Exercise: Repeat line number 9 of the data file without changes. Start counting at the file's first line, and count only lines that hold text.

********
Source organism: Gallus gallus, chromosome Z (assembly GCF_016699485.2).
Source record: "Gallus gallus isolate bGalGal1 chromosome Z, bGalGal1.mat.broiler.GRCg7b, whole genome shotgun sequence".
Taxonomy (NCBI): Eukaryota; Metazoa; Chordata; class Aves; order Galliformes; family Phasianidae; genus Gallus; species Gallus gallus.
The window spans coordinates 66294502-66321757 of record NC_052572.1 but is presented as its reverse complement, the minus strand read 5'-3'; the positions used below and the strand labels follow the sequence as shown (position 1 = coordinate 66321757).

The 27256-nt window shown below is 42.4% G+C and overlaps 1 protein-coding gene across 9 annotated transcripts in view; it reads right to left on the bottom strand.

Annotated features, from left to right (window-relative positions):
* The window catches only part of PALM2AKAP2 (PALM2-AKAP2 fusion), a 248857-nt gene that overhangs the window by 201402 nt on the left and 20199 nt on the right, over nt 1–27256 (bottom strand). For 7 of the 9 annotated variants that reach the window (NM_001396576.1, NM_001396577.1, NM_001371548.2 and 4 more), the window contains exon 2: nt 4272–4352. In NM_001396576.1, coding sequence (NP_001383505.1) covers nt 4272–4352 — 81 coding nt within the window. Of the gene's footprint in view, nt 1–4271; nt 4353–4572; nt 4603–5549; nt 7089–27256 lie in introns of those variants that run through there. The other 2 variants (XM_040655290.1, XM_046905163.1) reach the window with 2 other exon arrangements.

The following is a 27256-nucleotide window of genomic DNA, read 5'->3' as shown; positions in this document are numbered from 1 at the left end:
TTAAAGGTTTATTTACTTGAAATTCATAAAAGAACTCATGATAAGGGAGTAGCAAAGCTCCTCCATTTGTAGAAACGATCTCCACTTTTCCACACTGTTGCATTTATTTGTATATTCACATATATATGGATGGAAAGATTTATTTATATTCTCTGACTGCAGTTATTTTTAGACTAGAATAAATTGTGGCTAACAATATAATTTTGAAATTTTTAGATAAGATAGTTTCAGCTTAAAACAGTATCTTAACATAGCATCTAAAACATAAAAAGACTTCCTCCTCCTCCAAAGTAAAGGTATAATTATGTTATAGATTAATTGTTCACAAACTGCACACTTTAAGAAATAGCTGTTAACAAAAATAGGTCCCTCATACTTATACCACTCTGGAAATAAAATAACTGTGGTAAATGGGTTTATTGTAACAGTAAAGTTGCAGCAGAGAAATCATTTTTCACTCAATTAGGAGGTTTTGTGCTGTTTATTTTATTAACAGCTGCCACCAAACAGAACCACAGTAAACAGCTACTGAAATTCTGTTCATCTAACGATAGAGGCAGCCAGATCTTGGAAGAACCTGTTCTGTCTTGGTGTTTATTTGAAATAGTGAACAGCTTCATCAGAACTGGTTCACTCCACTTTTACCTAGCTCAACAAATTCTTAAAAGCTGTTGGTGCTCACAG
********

TTAAAGGTTTATTTACTTGAAATTCATAAAAGAACTCATGATAAGGGAGTAGCAAAGCTCCTCCATTTGTAGAAACGATCTCCACTTTTCCACACTGTTGCATTTATTTGTATATTCACATATATATGGATGGAAAGATTTATTTATATTCTCTGACTGCAGTTATTTTTAGACTAGAATAAATTGTGGCTAACAATATAATTTTGAAATTTTTAGATAAGATAGTTTCAGCTTAAAACAGTATCTTAACATAGCATCTAAAACATAAAAAGACTTCCTCCTCCTCCAAAGTAAAGGTATAATTATGTTATAGATTAATTGTTCACAAACTGCACACTTTAAGAAATAGCTGTTAACAAAAATAGGTCCCTCATACTTATACCACTCTGGAAATAAAATAACTGTGGTAAATGGGTTTATTGTAACAGTAAAGTTGCAGCAGAGAAATCATTTTTCACTCAATTAGGAGGTTTTGTGCTGTTTATTTTATTAACAGCTGCCACCAAACAGAACCACAGTAAACAGCTACTGAAATTCTGTTCATCTAACGATAGAGGCAGCCAGATCTTGGAAGAACCTGTTCTGTCTTGGTGTTTATTTGAAATAGTGAACAGCTTCATCAGAACTGGTTCACTCCACTTTTACCTAGCTCAACAAATTCTTAAAAGCTGTTGGTGCTCACAG